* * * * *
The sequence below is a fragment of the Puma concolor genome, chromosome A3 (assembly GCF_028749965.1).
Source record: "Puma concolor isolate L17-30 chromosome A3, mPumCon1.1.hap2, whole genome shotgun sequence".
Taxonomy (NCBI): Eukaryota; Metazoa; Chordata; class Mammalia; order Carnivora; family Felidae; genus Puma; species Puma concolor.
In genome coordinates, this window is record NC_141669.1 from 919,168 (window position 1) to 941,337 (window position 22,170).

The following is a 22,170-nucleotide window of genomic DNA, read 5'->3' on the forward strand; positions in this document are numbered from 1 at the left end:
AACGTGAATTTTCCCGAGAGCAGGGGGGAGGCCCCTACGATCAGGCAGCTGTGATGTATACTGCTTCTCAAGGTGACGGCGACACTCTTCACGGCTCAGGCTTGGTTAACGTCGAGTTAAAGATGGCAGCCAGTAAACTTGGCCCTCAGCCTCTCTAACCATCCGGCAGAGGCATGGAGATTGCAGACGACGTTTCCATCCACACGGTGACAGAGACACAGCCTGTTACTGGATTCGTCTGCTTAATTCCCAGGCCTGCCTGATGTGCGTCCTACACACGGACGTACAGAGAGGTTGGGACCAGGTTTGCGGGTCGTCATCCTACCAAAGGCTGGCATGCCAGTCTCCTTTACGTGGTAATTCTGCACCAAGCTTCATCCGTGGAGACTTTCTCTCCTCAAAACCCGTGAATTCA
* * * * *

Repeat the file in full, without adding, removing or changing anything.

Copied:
The sequence below is a fragment of the Puma concolor genome, chromosome A3 (assembly GCF_028749965.1).
Source record: "Puma concolor isolate L17-30 chromosome A3, mPumCon1.1.hap2, whole genome shotgun sequence".
Taxonomy (NCBI): Eukaryota; Metazoa; Chordata; class Mammalia; order Carnivora; family Felidae; genus Puma; species Puma concolor.
In genome coordinates, this window is record NC_141669.1 from 919,168 (window position 1) to 941,337 (window position 22,170).

The following is a 22,170-nucleotide window of genomic DNA, read 5'->3' on the forward strand; positions in this document are numbered from 1 at the left end:
AACGTGAATTTTCCCGAGAGCAGGGGGGAGGCCCCTACGATCAGGCAGCTGTGATGTATACTGCTTCTCAAGGTGACGGCGACACTCTTCACGGCTCAGGCTTGGTTAACGTCGAGTTAAAGATGGCAGCCAGTAAACTTGGCCCTCAGCCTCTCTAACCATCCGGCAGAGGCATGGAGATTGCAGACGACGTTTCCATCCACACGGTGACAGAGACACAGCCTGTTACTGGATTCGTCTGCTTAATTCCCAGGCCTGCCTGATGTGCGTCCTACACACGGACGTACAGAGAGGTTGGGACCAGGTTTGCGGGTCGTCATCCTACCAAAGGCTGGCATGCCAGTCTCCTTTACGTGGTAATTCTGCACCAAGCTTCATCCGTGGAGACTTTCTCTCCTCAAAACCCGTGAATTCA